The Pandemic’s Heroes: The Gaslighting of Essential Workers

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Praise for the “essential worker” as heroes is ubiquitous. You can’t change a channel, read a news feed, or peruse social media for any period of time without getting the message that they are America’s heroes. It is also not lost that it is the essential workers who have kept the economy running during the pandemic.

Yet six months in, many of these workers are now losing the bonuses and pay raises they were given as a substitute for hazard pay.

They are called heroes, but these workers are daily made to choose between their lives and their livelihoods. Health care workers are the most at risk as many fear retribution for speaking out about lack of PPE, exposure to the coronavirus or working conditions.

In the early months of this pandemic, I befriended a licensed nurse assistant in a California town on the U.S.-Mexico border. In this story, I’m identifying her by Virginia to maintain her anonymity for fear of losing her job.

Virginia, 43, spoke of regularly feeling mentally exhausted dealing with the high number of COVID-19 patients being received at her hospital and having to take melatonin to sleep after working overnight shifts. 

Virginia is single, and she has no children. She’d just recently purchased a new home and her elderly mother, who has a few chronic health conditions, lives with her. 

Getting geared up in personal protective equipment is a nightly ritual at her hospital. When she returns home, she immediately strips out of her clothes in the garage and takes a shower before greeting her mother.

Some nights she just feels like going home shortly after arriving to work.

“There are so many of them that have it and they don’t know ‘cause they are not being tested,” Virginia said.

I asked her how she keeps herself and her patients calm in this situation.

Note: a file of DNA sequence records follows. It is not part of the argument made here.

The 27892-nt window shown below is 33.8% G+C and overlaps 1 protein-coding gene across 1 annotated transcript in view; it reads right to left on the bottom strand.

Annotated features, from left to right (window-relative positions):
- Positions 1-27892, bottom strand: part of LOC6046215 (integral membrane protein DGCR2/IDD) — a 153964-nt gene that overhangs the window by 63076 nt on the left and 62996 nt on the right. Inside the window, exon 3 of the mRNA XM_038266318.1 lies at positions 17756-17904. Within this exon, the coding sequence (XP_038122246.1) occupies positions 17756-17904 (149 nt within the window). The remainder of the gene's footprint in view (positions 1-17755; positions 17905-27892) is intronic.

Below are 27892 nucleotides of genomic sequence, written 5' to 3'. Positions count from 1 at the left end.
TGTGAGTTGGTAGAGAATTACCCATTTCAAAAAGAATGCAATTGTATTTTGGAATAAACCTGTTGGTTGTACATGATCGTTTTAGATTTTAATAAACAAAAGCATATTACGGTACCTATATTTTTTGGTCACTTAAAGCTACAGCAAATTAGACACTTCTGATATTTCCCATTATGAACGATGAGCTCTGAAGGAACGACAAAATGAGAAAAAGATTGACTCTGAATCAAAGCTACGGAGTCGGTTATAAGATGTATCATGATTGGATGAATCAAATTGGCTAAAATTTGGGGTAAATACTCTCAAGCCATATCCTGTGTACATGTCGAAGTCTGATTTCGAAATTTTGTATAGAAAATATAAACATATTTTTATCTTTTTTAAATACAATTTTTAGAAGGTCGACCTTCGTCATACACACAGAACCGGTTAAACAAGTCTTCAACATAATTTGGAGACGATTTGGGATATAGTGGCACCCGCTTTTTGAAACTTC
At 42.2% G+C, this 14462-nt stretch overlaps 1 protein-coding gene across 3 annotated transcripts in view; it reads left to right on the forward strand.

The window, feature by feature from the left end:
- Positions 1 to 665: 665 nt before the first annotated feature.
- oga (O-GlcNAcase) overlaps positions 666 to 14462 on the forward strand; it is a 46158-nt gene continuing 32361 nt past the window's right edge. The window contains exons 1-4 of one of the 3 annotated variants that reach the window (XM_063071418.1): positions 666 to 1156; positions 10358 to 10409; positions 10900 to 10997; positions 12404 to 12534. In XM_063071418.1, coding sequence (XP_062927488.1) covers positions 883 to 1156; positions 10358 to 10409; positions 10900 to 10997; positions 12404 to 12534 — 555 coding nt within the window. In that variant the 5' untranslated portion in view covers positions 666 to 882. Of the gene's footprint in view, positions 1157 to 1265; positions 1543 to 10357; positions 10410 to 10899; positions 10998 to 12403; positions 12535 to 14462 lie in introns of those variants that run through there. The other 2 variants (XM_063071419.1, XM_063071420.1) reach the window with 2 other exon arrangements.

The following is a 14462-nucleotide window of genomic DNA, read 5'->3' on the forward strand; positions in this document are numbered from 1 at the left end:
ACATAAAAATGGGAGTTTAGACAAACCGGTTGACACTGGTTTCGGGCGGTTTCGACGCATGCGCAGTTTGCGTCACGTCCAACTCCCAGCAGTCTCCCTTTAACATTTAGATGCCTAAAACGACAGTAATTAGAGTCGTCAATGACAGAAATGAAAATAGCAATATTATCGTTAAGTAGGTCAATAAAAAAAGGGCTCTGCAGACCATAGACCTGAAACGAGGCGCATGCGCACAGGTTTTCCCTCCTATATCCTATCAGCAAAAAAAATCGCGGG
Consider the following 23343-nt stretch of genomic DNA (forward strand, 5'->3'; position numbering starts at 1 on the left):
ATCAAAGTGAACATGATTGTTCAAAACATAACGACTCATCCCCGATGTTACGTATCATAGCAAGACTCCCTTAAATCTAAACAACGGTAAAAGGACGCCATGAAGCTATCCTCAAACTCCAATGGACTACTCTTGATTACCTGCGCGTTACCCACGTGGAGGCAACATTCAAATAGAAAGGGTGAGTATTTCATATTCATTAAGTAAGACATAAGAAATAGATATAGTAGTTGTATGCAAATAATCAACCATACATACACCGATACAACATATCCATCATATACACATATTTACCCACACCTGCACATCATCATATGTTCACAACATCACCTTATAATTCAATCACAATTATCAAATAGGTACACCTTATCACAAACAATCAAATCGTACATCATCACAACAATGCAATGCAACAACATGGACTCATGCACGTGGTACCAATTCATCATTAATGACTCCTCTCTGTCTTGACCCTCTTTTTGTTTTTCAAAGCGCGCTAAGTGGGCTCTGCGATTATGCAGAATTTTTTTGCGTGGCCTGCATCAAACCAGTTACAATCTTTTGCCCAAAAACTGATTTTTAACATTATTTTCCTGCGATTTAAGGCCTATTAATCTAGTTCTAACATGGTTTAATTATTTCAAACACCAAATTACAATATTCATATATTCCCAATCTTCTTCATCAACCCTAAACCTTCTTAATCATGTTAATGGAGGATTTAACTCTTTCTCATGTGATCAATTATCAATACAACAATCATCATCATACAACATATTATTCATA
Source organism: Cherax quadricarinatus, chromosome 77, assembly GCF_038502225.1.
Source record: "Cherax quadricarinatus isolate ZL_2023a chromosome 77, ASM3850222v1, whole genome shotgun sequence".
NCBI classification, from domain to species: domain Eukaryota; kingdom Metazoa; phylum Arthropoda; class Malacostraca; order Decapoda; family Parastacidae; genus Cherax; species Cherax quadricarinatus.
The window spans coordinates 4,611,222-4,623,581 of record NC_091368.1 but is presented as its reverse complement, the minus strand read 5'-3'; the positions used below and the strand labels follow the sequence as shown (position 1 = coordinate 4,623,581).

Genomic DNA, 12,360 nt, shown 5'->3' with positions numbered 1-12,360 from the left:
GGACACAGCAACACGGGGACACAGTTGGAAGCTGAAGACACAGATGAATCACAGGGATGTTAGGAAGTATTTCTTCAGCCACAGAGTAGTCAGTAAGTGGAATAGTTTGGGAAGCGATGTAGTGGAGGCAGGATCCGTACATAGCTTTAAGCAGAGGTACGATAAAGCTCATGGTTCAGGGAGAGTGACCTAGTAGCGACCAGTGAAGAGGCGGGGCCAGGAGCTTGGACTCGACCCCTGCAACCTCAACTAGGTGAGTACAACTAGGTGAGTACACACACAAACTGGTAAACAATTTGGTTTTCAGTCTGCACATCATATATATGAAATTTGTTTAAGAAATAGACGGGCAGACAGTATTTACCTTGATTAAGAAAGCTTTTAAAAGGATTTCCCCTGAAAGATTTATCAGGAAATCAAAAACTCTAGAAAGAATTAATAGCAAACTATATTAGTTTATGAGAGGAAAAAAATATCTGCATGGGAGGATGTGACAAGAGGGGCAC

“You mean with this whole COVID thing going on?” she asked. “I’m actually scared to be honest. I have no choice. But I already made the decision that if our hospital won’t provide us with the proper PPE (personal protective equipment) … with this virus going on … I will refuse to work … and quit.”

I asked if her hospital was reaching that tipping point?

“Well, we are short on PPE,” she said.  Keep in mind, we had this conversation in April.

“We’re having to reuse our gowns and our masks,” Virginia said. “They just give us one set for the whole shift and they want us to reuse it. It’s ridiculous.”

Virginia’s family wants her to quit, fearing that she would contract COVID-19. The only thing keeping her there is that she has a mortgage and other outstanding debts to pay. 

Going over our exchange of direct messages, I was reminded of just how hopeful we all were about the duration of this pandemic. Virginia, at the time, believed it would be months before COVID-19 went away or calmed down. Now there’s expert speculation that it could be years. 

She explained that what scared her the most was getting COVID-19 and not knowing how her body will react to it.

“A lot of younger people are also dying and ending up intubated (inserting a tube into the trachea for ventilation) … a lot of them,” she continued.